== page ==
"Unfortunately most of the treasures are gone," I read to the children from the guidebook. "Some were taken by the people when they fled, others by the early excavators, who sent them to museums. It is only recently that its value as a site has been appreciated."
We were sitting in the temple of Apollo, trying to regain some energy. Still not used to the sudden time change, we had gone to bed in Naples straight after tea the night before, had woken very early, and were now exhausted. There was much left to explore, but our feet were objecting, so it was back to the car and the Autostrade to Rome.
On the day of our arrival we had walked to the Colosseum and the Roman Forum. Every street and lane in Rome contains something of interest, but with our limited time, priority had to be given to St Peter's, to many people, the most magnificent building in existence. Its size, its history and its beauty combine to make the viewer feel overcome.
"We leave from Rome at the end of the year, so we'll make a point of coming here again. We'll climb up to the Dome if possible. I think you would have to come here many times to begin to understand and appreciate it."
I had been to Rome and Pompeii on my previous trip to Europe, and so had an idea of what to see and how to get there. Florence was a place I had long wanted to visit, but our time there was almost a fiasco. From our hotel, we set out in the car to get our bearings and some food. Completely bamboozled by the labyrinth of one-way streets, I finally drove into an underground parking area, near which we found a shop selling barbecued chicken. I divided it into four and we devoured it unceremoniously as we roamed around the busy street stalls, and markets. After an hour or so I realized we were going around in circles, and had to ask directions back to the chicken shop, in order to find our car. Much to my chagrin I discovered we were parked one block from the hotel.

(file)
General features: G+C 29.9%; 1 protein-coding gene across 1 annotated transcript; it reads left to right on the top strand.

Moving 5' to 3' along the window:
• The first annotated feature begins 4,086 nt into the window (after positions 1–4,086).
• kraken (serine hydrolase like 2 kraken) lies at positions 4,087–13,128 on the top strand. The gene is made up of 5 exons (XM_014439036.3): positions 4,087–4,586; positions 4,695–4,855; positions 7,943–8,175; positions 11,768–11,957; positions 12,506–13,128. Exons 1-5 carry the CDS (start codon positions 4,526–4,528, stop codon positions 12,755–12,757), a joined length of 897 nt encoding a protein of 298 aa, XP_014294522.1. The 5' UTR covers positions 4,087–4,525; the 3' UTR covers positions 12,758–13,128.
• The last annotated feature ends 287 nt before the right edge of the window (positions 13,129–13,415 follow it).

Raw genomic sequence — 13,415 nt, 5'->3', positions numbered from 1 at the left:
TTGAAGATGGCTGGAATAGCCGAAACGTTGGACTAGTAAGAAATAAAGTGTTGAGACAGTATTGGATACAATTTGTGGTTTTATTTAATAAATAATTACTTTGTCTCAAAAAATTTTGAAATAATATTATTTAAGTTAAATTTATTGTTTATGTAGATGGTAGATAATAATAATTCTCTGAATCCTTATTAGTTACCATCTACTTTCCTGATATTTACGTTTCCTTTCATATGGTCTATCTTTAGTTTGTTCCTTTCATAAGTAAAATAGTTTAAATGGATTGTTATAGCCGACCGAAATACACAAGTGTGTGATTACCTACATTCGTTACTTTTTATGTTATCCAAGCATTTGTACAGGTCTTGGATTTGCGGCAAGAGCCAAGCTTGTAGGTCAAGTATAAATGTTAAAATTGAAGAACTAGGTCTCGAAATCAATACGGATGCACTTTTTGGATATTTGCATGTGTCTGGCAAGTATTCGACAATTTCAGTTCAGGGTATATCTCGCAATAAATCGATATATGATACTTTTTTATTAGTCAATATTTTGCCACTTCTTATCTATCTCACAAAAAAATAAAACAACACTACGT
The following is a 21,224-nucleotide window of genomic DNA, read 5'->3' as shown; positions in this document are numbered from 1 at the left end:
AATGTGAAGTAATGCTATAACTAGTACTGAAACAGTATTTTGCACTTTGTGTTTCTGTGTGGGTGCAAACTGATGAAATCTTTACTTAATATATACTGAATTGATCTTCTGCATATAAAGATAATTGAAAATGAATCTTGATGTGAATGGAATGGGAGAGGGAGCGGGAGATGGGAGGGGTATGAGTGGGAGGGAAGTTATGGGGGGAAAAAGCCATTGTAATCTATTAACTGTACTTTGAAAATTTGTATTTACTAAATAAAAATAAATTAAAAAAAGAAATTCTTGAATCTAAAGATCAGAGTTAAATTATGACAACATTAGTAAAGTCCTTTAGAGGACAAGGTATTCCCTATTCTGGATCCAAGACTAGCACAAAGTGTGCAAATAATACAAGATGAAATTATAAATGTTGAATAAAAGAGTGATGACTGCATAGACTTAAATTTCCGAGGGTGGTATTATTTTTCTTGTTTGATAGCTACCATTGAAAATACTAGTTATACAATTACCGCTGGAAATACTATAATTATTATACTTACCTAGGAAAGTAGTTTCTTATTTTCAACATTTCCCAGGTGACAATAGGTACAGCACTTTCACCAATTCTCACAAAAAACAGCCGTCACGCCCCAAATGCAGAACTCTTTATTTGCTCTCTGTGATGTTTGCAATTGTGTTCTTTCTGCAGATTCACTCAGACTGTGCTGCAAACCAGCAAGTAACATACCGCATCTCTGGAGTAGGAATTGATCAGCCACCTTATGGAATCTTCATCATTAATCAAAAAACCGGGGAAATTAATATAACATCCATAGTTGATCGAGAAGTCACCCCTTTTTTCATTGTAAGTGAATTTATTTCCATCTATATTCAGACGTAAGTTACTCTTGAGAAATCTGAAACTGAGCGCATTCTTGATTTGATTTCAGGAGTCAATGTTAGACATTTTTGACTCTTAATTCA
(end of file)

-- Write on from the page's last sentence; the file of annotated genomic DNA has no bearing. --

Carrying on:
"I'm so disgusted," I said. "We must come back to Florence or I'll kick myself forever. At least we have to see the statue of David."
"David?" they chorused.
"Yes. David in the Bible, by Michelangelo. It's famous."
David by Michelangelo
The Duomo, Florence
(These two photos were actually taken at the end of the year but are appropriate to put here)
The next day we set out for Venice, arriving at the car park about lunchtime. Cars are left on the mainland, and passengers travel by waterbus to the city. In winter there was an absence of the smells for which it is famous. We found it delightful. The shops, churches, palaces, crooked lanes, the canals on which were the barges bringing goods to the shops and hotels, and the barges taking the refuse, the bridges and colourful street stalls. But best of all we liked the old clock tower, which we climbed, viewing the simple but large mechanical workings from the inside. At different levels can be seen a statue of the Virgin and the Magi which bow before her, the huge clock with the signs of the zodiac, and on the roof an enormous bell against which two Moors sound the hour. While waiting for the thunderous gong, we observed that the panorama of rooftops was incongruously punctuated by countless television aerials.
St Mark's Square, the Grand Canal and the Rialto Bridge provided a vivid impression of the way of life of a by-gone age, when works of art, gilded domes and carved marble were status symbols. Of these treasures. Venice has a seeming endless number. No city we saw is so different. In one area such a wealth of art and architecture. The children did not understand or really appreciate it. The were perhaps confused and I did not know enough to explain. Italy in five days was a crime, but I wanted to be in Germany for Christmas. We would be back this way for a second nibble.